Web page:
When I was a kid, my dad would take each of the kids for one week each summer on the road with him as he was doing his sales trips. My dad was a territory sales rep in Iowa, Nebraska and Kansas. We would ride with him, talk on the CB radio to find out where “smokies” were, (I have already dated myself in a rather sad way), keep track of his appointment book, pull samples for his meetings and so on. We’d get chocolate shakes for lunch and go see movies at the movie theaters in the little towns we’d stay in at night. More often than not, he’d take us in the appointment and get to watch him sell and work with customers. I learned an amazing amount. Like most things you learn when you are a kid, I didn’t have any appreciation for what I was learning until I was much older.
One of the things he taught me was that success in sales is 90% process and 10% magic. “If you work your process, you earn the right to do your magic.” I heard that a thousand times. Nutty thing to say then, now I understand he was brilliant. The point is even more valid when it comes to sales management. Sales management is about process. Process, when done correctly, is boring. The 90% of the time that a sales manager spends on process creates the opportunity for him or her to be magical the 10% when sales leadership is necessary.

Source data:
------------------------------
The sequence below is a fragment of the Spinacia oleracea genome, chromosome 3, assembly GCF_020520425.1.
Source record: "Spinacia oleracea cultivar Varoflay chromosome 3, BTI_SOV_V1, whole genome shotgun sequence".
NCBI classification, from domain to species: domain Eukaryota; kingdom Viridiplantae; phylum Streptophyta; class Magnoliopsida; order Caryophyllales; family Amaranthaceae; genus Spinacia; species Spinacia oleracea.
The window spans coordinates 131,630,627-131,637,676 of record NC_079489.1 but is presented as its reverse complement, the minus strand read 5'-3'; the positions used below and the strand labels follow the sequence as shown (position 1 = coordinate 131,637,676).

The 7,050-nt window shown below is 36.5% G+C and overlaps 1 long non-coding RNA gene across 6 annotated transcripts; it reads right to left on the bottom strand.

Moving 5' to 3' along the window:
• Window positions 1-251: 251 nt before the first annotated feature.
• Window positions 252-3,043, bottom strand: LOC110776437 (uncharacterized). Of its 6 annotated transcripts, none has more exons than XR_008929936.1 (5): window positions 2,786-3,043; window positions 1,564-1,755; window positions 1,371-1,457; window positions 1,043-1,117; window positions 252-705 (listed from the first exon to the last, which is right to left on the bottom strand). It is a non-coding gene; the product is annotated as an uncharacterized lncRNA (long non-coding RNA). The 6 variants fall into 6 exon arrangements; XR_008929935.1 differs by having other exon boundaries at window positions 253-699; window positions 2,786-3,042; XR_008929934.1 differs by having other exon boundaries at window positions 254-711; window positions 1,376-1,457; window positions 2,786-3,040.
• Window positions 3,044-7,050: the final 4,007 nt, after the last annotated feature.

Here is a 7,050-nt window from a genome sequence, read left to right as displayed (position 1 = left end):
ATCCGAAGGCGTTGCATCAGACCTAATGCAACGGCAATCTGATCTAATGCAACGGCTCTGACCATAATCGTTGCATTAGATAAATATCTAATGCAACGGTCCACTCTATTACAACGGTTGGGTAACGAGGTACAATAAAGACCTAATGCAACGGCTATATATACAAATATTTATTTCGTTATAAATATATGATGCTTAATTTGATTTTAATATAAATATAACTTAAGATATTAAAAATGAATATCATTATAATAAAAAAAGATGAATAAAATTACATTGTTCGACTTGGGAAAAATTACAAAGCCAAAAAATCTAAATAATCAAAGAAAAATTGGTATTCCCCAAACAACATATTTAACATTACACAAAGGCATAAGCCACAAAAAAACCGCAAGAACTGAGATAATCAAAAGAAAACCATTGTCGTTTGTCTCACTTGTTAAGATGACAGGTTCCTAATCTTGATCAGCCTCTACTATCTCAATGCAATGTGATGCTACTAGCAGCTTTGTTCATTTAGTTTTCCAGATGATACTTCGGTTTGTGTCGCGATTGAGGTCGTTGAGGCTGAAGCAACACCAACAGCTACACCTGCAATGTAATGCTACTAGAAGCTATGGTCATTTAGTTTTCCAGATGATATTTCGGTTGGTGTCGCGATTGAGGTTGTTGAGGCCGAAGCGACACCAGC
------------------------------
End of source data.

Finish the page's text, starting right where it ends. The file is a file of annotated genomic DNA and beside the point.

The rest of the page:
I recently sent this email to the head of sales for a company with whom we did our Accelerator 1.0 program. He is a new “Shaman,” (a little whale hunting speak from my book “Whale Hunting: How to Land Big Sales and Transform Your Company” with Barbara Weaver Smith), and he has decided to change the roles of one of his people to that of a “scout.” A scout gathers information and is the first contact lead qualification and interest generation.
Here’s what I sent:
- “As you get started in your first Shaman role over your scout, consider the following:
1. Keep him on a short leash. He needs you to set daily goals on information (dossiers), and eventually people and calls. This isn’t over-management, it is just holding onto the bike while the kid gets used to riding without training wheels.